To conduct research on nonprofit organizations, we need data. But where can we find data that suit our research purposes? Some researchers seemed to hold the idea that the scarcity of data is one of the biggest challenges for making research progress. In this short piece, I will share several lessons I learned from my experience of finding data for nonprofit research.
There is nothing new about using secondary data sources for research, but the importance of using this data is often underestimated. Collecting primary data is an effort that should be highly respected. However, it is often not an easy task for scholars with limited budgets and resources to develop new surveys and gather new data. Secondary (old or existing) data are already there. Access to existing data is cheap and sometimes even free. What you have to do is find the right data source for your own research.
For example, I was curious about where individuals get information on nonprofit organizations and how their reliance on different information sources can influence their charitable giving decisions. Years ago, Dr. Lindsey McDougle, now an assistant professor at Rutgers University – Newark, conducted a survey that was not originally designed to answer the same question I had. However, I found that her survey data were useful and could be used for examining the effects of one’s information source on giving decisions. Dr. McDougle and I then worked together to re-examine the data. We found that when individuals learn about nonprofits through their personal experience, individuals’ willingness to give time and money to a particular organization increases.1 Whereas, relying on other information sources, such as “word of mouth,” media, and online sources, had no such effects.
Believe it or not, many scholars who collect primary data do not end up using all of the data they gather. When scholars design a survey, they often include some routine questions along with their main research questions. They then focus on those main research questions and largely ignore the data associated with routine questions. It is true that data generated by routine questions may seem less important to a particular scholar’s work, but it is also true that “leftover” data is often just sitting there waiting for their chance to shine. One researcher’s trash is another’s treasure. Other scholars can use this unused data for their research.
Recently, our field has seen an increased interest in experiential philanthropy — learning by giving — from many philanthropy scholars and professionals.2 They want to understand whether philanthropy can be taught in a classroom. To answer this question, I worked with several colleagues to survey a group of students who were taking experiential philanthropy classes. Our survey aimed to learn more about the students’ knowledge of community needs, nonprofit management, their willingness to participate in philanthropic activities, and so on. After reviewing and analyzing the data, my co-authors and I provided a confirmative answer to the question “can philanthropy be taught?”3 It can. However, for that study, our team only used the quantitative data from the survey. We are now working on another study using the treasure trove of qualitative data we collected and originally set aside: hundreds of student responses to routine, open-ended questions seeking their opinions about the experiential philanthropy courses they took. Our initial findings show that, in students’ own words, philanthropy can be learned.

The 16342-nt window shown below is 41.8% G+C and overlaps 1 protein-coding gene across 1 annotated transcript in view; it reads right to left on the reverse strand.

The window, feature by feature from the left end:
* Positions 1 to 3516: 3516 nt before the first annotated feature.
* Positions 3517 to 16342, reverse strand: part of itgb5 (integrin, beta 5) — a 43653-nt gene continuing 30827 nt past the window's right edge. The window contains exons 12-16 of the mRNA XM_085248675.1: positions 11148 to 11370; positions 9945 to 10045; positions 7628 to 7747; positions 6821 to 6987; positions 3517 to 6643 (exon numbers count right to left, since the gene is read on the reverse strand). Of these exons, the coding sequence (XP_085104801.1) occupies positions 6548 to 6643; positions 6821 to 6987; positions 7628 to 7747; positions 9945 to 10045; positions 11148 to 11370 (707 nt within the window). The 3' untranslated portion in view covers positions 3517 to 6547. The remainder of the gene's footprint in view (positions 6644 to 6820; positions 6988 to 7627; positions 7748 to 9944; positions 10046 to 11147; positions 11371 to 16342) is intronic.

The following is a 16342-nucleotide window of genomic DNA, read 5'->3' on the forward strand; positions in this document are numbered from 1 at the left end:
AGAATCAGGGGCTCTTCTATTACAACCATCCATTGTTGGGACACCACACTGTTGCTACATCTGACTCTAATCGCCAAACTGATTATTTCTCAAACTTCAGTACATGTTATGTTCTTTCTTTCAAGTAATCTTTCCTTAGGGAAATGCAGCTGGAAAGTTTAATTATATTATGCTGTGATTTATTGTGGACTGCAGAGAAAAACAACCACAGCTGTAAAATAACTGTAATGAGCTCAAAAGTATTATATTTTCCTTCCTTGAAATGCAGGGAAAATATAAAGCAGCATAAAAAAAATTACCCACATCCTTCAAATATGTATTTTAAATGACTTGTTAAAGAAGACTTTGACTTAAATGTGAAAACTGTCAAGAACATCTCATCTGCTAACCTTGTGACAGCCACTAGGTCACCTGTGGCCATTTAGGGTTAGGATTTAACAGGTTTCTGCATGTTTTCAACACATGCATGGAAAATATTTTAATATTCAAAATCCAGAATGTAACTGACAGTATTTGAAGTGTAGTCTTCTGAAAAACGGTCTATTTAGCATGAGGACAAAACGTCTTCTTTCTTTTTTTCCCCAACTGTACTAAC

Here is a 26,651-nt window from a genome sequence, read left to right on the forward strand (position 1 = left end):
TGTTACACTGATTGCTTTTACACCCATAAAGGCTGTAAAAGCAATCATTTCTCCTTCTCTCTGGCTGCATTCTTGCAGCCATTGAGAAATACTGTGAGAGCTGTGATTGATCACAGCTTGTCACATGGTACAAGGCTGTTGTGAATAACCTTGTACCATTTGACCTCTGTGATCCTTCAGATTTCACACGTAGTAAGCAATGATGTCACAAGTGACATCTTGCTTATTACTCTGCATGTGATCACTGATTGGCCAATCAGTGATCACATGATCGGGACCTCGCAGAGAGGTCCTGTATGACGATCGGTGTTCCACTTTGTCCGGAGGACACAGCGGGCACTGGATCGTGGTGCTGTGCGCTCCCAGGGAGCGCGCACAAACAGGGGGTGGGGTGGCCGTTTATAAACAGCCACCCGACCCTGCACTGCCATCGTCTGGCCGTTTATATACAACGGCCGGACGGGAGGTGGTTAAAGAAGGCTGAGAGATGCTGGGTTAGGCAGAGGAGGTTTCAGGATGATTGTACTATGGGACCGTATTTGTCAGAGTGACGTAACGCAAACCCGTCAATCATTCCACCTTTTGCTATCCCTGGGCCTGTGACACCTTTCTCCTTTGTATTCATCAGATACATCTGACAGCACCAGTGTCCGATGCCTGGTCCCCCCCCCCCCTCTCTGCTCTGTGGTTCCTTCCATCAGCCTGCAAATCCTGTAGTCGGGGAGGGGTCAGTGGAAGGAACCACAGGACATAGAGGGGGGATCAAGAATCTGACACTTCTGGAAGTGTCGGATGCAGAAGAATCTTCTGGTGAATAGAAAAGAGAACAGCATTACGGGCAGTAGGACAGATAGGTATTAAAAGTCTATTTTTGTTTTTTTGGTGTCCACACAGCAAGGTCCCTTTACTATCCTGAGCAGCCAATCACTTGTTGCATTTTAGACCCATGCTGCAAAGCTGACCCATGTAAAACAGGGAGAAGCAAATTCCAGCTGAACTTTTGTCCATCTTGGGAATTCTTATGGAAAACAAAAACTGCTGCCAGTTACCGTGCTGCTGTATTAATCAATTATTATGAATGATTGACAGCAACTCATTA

Using big data for nonprofit research is inevitable, but, as yet, this well remains relatively untapped. Nonprofit organizations constantly communicate various types of information with stakeholders and the public by using their organizational websites, Facebook pages, Twitter profiles, YouTube videos, and other social media platforms. Such communications produce millions, even billions of bits of data every day. Yet, most scholars have not begun to explore the real potential of analyzing big data from nonprofits.
In my dissertation, I showcased how big data analysis could benefit nonprofit research.4 I analyzed tweets communicated between nonprofits and the public and found that nonprofits tweeted more mission-related information and direct requests for voluntary contributions than financial and performance-related information. However, such communication did not translate into higher levels of individuals’ willingness to give. This result is similar to what we found in the study I referenced under the first lesson, above:5 for fundraising, online communication might not be as useful as we originally thought.
In the end, if there are no data that you can use to answer your research questions, then you will have to collect that data yourself. Then someday, you might find that someone else is using your data to answer a question of their own!
1Li, H., & McDougle, L. (2017). Information Source Reliance and Charitable Giving Decisions. Nonprofit Management and Leadership, 27(4), 549–560.
2Xu, C.-M., Li, H., & McDougle, L. M. (2018). Experiential Philanthropy. In Global Encyclopedia of Public Administration, Public Policy, and Governance (pp. 1–7). Cham: Springer International Publishing. https://doi.org/10.1007/978-3-319-31816-5_3048-1
3McDougle, L., McDonald, D., Li, H., McIntyre Miller, W., & Xu, C. (2017). Can Philanthropy Be Taught? Nonprofit and Voluntary Sector Quarterly, 46(2), 330–351. https://doi.org/10.1177/0899764016662355
4Li, H. (2017). Information and Donations: A Study of Nonprofit Online Communication. Rutgers University.
5Li, H., & McDougle, L. (2017). Information Source Reliance and Charitable Giving Decisions. Nonprofit Management and Leadership, 27(4), 549–560.